Offensive Combat and Major League Gaming want to make FPS eSports instant and accessible

Offensive Combat and Major League Gaming want to make FPS eSports instant and accessible

The world of eSports is both large and growing, but first-person shooters haven’t shown the same popularity as titles like League of Legends or the StarCraft series. A new initative with Major League Gaming and U4iA games is hoping to change this with a title called Offensive Combat.

“Major League Gaming (MLG), the world's largest eSports league, welcomes U4iA Games’ highly irreverent, multiplayer shooter, Offensive Combat, to its high-traffic video game competition site, GameBattles.com,” the press release states. “In a new partnership between U4iA Games and Major League Gaming, more than 8 million registered players can now compete online on MLG’s unmatched eSports platform in the world’s most popular browser-based multiplayer shooter.”

Calling something the world’s most popular browser-based multiplayer shooter is a lot like saying you’re offering the world’s most popular bacon-flavored toothpaste, but this partnership offers some interesting benefits to both MLG and U4iA Games.

Accessibility, speed, and flexibility

“We’re not using Unity’s back end. We wrote an MMO-level game server. So what you get is a really high end, better-playing, non-cheating environment through a web browser,” I was told when I met with the team recently. Cheating may not completely wiped out, but it’s “strongly mitigated.”

It’s positioned as a faster, hardcore multiplayer shooter, with a design that came from a love of classic Unreal and Quake. The game now draws around 1.5 million monthly active users, and matches include 16 players at a time. This is based on only a few months of open beta. This is all interesting stuff, and it points to a healthy player base, but the real value here is the fact that the game plays via a thin client. It’s free-to-play, you don’t need to download large files, and it takes moments to launch.“It can play anywhere, it can play on any site, anywhere. You can click on the link and go straight to the game,” I was told. So Major League Gaming can offer the game directly on the site, and have casual or serious gamers click a link, launch an MLG-branded experience, and begin to compete nearly instantly. I was able to see the game in action in less than a few minutes, and that was with the clogged Internet speeds of a trade show.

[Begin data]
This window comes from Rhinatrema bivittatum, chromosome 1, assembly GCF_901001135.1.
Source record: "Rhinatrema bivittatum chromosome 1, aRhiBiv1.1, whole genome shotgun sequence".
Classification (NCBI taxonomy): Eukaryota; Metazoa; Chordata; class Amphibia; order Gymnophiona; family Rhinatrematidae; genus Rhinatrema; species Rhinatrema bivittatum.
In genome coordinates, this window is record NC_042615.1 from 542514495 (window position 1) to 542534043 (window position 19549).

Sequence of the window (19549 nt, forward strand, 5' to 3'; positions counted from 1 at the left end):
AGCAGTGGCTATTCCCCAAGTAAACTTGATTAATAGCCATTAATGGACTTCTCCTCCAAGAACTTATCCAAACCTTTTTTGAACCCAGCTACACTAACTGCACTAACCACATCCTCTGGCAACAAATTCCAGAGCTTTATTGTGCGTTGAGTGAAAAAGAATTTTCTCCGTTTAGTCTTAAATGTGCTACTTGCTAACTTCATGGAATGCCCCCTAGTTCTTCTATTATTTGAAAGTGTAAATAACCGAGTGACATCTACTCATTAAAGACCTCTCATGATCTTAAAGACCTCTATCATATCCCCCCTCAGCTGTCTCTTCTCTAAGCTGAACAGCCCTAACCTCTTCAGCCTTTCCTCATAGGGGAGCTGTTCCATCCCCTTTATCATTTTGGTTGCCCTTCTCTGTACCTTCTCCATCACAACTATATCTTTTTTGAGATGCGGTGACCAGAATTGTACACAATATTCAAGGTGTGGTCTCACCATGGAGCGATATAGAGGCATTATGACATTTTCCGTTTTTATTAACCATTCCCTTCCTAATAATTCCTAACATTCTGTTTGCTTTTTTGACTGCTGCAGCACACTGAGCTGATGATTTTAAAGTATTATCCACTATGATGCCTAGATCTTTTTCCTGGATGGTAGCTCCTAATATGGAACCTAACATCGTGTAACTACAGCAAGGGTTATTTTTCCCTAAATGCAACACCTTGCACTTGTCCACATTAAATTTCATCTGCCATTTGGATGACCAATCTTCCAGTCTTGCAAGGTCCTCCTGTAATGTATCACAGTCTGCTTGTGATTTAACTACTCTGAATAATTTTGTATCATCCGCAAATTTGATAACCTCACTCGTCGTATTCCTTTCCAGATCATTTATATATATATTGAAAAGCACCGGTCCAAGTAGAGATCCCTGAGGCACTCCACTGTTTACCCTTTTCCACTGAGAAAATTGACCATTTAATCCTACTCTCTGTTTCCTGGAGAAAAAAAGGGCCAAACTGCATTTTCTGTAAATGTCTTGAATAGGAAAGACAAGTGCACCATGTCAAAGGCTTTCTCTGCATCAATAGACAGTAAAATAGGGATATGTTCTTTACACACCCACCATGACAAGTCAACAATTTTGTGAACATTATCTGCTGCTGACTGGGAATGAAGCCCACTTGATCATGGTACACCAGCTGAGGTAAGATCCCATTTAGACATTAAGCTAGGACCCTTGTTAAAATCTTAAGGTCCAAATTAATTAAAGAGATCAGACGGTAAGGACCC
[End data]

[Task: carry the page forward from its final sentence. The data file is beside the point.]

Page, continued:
U4iA’s custom back end also allows them to quickly create and push content to the game. That means they can react to pop culture in a way most games can’t. The team can create taunt maneuvers based on Gangnam-style dance crazes as soon as they take over YouTube, but the larger importance of that tech is that MLG could design maps, rules, and entire tournament structures for their events and push them directly to players without lengthy downloads, updates, or installations. Players need only click a link on MLG’s own pages, and they're playing in a tournament.

This method of offering competitive first-person shooters removes most of the friction of delivering the game itself to the player. It's seamless. “Working with the developers, we were able to create the deepest integration into GameBattles to date,” MLG CEO Sundance DiGiovanni told the Report. “Our plan moving forward will be to roll out content and online tournament experiences to help keep players engaged and excited.”

Few, if any first-person shooters have broken through to the eSports world, an issue we explored when talking about PlanetSide 2's recent eSports push, but Offensive Combat offers many advantages that may help it thrive in this competitive environment. A game that launches instantly from MLG's own site, can be adjusted and tweaked for competitive play, and works on a wide variety of hardware may be what the competitive FPS scene needs.